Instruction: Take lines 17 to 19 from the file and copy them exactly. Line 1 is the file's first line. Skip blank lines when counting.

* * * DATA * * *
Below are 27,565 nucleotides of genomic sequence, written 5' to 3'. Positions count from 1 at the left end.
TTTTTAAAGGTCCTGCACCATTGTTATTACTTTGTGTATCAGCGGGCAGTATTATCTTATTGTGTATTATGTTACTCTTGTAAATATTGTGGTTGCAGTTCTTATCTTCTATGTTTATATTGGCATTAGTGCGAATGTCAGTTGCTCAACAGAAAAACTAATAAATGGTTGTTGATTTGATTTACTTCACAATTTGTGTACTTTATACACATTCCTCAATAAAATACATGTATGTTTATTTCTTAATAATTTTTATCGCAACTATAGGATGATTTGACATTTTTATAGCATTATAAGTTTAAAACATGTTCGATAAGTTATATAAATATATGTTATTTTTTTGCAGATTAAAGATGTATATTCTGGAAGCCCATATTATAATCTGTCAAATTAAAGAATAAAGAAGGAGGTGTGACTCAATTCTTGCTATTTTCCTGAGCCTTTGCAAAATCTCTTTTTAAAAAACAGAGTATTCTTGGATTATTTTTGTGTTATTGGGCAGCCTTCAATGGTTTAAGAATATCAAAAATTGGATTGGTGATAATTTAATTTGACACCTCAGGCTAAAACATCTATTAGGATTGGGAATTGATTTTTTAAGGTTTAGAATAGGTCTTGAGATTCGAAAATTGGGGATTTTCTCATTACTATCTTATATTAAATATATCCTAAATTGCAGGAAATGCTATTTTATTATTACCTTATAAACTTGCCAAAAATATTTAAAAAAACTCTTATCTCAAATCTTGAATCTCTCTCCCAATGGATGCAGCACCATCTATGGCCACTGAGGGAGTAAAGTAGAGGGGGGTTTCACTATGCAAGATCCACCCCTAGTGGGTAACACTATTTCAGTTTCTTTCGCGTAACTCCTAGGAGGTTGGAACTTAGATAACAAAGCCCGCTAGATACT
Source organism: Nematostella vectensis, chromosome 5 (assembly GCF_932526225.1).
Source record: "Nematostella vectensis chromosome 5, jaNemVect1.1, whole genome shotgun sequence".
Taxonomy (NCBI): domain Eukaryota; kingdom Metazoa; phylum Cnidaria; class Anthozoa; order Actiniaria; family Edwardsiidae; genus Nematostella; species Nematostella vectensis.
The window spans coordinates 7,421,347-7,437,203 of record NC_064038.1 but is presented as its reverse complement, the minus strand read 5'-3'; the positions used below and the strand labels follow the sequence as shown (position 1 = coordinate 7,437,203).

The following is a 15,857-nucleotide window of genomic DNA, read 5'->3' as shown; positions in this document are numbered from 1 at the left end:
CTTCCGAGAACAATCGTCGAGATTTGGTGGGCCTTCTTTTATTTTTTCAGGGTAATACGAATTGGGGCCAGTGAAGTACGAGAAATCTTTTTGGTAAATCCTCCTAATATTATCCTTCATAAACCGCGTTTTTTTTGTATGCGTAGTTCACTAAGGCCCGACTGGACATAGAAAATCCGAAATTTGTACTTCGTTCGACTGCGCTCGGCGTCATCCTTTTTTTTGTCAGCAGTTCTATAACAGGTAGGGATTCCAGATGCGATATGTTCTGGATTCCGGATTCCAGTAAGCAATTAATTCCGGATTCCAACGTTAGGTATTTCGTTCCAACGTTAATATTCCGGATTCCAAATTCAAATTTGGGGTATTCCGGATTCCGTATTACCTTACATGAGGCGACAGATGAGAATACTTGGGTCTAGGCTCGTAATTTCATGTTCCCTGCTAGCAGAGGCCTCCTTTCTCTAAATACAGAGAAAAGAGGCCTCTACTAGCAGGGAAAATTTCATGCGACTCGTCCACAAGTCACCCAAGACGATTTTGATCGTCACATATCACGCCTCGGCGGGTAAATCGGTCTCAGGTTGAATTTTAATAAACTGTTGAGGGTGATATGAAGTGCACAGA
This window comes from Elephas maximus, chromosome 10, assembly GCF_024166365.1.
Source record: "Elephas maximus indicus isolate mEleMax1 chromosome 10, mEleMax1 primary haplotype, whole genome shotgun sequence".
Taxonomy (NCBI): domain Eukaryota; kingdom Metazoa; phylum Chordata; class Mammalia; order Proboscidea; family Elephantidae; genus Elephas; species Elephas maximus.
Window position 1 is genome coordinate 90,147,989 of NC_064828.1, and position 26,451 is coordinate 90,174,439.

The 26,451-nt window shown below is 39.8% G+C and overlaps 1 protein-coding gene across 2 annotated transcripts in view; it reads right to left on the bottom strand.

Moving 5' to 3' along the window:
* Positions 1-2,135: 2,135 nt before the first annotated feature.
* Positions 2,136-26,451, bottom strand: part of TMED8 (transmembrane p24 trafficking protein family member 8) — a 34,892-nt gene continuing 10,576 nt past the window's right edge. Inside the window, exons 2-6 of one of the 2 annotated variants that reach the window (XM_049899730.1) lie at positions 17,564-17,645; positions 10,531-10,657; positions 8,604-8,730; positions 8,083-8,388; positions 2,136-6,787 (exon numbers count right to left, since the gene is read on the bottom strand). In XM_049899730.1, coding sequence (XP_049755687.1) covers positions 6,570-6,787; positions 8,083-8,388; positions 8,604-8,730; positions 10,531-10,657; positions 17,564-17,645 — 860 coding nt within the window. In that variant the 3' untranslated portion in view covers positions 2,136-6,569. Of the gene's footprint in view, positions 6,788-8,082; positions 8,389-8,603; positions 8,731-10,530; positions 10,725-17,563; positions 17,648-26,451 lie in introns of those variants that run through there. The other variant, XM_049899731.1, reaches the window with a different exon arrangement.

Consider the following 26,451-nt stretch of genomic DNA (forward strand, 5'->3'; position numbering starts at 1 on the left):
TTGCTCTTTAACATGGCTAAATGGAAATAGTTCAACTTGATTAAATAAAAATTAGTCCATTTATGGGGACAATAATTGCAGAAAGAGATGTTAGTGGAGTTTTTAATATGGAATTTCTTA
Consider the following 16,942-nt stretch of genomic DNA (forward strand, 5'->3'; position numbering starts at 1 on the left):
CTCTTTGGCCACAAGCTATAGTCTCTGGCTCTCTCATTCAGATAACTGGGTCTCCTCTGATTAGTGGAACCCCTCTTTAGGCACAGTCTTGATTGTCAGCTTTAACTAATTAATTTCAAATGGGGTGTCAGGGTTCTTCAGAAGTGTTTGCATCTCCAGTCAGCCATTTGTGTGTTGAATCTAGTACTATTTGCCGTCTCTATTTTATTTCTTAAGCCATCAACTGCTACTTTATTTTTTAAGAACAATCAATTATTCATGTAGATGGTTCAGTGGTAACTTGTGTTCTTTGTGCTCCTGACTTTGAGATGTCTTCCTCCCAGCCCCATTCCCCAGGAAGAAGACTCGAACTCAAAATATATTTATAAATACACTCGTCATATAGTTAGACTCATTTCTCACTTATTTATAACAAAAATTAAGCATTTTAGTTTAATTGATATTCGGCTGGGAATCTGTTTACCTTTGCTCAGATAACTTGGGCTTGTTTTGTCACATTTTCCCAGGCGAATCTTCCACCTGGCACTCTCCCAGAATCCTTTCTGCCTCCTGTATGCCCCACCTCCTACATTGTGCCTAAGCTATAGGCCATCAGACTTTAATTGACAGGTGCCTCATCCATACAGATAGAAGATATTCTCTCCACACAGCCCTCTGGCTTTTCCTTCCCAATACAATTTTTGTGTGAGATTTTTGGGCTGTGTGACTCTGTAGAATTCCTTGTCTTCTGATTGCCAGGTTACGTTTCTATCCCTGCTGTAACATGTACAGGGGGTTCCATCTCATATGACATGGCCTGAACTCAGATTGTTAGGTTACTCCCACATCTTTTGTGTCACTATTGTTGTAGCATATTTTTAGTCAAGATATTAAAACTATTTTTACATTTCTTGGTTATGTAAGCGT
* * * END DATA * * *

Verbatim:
Consider the following 26,451-nt stretch of genomic DNA (forward strand, 5'->3'; position numbering starts at 1 on the left):
TTGCTCTTTAACATGGCTAAATGGAAATAGTTCAACTTGATTAAATAAAAATTAGTCCATTTATGGGGACAATAATTGCAGAAAGAGATGTTAGTGGAGTTTTTAATATGGAATTTCTTA
Consider the following 16,942-nt stretch of genomic DNA (forward strand, 5'->3'; position numbering starts at 1 on the left):